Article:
The style imitates the movements of snake.
Proponents claim that adopting the fluidity of snakes allows them to entwine
with their opponents in defense and strike them from angles they wouldn't
expect in offense. Snake style is said to especially lend itself to
applications with the Chinese straight sword.The sinuous, fluid motion of
the snake lends itself to the practical theory that underlies the "soft"
Snake is one of the archetypal Five Animals of
Chinese martial arts; the other four being Crane, Tiger, Leopard, and
Dragon. These five animals originally represented the five classical Chinese
elements before developing into their own styles. Dragon is usually Earth,
Tiger is Fire, Crane is Metal, Snake is Water, and Leopard is Wood. Since
they were derived from the Five Elements, they are kept in this pattern. At
this point many styles delve into more advanced animal training or actual
element training. The Taoist temples of the Wudang Mountains were known to
have produced many snake stylists.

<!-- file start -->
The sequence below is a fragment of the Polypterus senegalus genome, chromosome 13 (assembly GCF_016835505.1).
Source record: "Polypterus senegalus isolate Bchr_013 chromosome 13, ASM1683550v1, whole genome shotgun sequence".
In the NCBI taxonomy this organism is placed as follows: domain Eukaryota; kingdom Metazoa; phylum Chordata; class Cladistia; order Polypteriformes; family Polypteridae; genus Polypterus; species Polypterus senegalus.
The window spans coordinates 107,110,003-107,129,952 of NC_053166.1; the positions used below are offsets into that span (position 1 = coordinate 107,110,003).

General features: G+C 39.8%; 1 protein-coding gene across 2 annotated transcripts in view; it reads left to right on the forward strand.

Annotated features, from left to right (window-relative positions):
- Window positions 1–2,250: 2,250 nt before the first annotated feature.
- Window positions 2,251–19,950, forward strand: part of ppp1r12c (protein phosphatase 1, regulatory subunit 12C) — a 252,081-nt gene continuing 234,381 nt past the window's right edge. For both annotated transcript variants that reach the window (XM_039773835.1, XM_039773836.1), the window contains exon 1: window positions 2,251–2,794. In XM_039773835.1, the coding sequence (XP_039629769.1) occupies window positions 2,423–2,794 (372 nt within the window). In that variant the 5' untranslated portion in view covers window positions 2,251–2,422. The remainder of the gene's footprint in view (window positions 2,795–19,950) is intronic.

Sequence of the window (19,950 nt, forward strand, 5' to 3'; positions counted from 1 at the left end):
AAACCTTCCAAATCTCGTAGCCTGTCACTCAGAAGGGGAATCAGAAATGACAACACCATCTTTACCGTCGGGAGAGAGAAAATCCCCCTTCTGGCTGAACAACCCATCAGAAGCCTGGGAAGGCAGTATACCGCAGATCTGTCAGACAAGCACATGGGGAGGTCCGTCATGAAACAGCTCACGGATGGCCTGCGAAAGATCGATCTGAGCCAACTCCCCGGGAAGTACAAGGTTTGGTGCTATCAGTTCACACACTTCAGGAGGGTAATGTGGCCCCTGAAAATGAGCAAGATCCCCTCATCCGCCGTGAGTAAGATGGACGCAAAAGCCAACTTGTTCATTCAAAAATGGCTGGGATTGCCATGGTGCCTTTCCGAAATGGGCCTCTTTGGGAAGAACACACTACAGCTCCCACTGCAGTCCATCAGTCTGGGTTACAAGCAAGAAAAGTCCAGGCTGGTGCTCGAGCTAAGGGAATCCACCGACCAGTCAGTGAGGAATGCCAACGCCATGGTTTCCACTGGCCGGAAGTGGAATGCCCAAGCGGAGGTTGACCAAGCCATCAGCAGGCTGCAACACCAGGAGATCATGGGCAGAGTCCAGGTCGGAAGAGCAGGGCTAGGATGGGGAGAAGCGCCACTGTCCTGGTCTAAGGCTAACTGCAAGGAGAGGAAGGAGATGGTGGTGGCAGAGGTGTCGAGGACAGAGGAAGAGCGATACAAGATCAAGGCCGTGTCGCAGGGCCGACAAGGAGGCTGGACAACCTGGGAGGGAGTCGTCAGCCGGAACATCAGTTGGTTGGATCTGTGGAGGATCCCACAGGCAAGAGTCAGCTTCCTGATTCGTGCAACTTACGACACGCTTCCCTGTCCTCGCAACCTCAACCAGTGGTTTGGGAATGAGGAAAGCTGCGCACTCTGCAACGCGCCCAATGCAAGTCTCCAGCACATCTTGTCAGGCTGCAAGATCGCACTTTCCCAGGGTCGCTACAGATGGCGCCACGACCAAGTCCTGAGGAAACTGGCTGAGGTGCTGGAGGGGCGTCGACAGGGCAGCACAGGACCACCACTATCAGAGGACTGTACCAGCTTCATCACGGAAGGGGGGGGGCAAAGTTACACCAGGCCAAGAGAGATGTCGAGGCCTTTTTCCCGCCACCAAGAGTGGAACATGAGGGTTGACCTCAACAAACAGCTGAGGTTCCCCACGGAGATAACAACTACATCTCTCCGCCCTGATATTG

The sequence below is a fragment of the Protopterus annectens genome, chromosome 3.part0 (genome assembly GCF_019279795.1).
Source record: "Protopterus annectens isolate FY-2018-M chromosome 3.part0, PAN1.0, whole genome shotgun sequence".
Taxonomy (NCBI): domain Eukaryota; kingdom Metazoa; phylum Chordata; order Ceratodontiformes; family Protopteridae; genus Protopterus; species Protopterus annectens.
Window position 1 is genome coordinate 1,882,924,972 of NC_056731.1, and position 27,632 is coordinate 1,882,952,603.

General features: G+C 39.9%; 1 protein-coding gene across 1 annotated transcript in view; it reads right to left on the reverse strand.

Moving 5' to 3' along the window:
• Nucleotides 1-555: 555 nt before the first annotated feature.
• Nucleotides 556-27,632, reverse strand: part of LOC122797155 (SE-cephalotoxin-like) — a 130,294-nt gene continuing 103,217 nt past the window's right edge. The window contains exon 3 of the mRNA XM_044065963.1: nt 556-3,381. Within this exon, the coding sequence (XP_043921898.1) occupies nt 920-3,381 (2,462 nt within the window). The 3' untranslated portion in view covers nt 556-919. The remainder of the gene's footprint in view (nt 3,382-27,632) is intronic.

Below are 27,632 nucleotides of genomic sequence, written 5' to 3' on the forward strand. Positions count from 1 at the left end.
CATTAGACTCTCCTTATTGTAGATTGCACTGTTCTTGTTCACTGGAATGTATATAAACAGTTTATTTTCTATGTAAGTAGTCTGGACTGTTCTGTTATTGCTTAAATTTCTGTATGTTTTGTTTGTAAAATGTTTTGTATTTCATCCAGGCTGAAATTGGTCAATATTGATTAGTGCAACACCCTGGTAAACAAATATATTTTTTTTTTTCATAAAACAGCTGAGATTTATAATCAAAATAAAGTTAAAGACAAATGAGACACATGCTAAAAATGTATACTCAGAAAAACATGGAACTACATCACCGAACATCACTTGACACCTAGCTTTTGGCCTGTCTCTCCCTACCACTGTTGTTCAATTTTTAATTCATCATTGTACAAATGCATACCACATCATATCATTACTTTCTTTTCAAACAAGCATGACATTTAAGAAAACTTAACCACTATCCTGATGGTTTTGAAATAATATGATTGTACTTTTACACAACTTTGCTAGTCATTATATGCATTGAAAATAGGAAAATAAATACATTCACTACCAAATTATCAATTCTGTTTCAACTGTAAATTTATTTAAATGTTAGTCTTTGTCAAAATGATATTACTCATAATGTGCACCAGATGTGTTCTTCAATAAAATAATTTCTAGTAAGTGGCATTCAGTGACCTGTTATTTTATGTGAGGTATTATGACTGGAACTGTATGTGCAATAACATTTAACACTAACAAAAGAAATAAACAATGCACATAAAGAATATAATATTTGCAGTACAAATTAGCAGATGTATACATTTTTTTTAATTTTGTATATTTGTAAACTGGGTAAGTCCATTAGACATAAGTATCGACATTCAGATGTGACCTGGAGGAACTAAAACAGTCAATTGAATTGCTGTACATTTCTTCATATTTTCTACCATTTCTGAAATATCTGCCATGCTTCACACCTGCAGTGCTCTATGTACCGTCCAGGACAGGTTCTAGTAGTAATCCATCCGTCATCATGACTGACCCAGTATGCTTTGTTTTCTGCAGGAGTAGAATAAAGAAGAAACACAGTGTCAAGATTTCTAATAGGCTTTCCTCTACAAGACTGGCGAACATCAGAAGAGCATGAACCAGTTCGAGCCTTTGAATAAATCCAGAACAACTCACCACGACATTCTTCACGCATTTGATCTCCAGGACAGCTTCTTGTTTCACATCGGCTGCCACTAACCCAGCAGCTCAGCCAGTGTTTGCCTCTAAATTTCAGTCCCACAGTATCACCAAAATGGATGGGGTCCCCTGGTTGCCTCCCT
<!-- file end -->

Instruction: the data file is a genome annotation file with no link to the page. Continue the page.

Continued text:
Snake style is based on whipping power which travels up the spine to the
fingers. The ability to sinuously move, essentially by compressing one's
stomach/abdominal muscles, is very important. Footing is quite grounded. The
stancework is fluid in order to maximize the whipping potential of any
movement. This necessitates building a strong spine to contain the power and
strong fingers to convey the strike. Since breath is important to any
movement of the spine and ribs, snake style is considered one of the main
styles which eventually led to internal training. Snake style is also known
as an approach to weapons training, the Chinese straight sword and spear in
particular. There are even specialty varieties of sword blades and spear
points that curve back and forth down the length of the blade in imitation
of the snake's body known as snake sword and snake spear.
Snake Style generally aims for weak points of the human body, such as eyes,
groin and joints.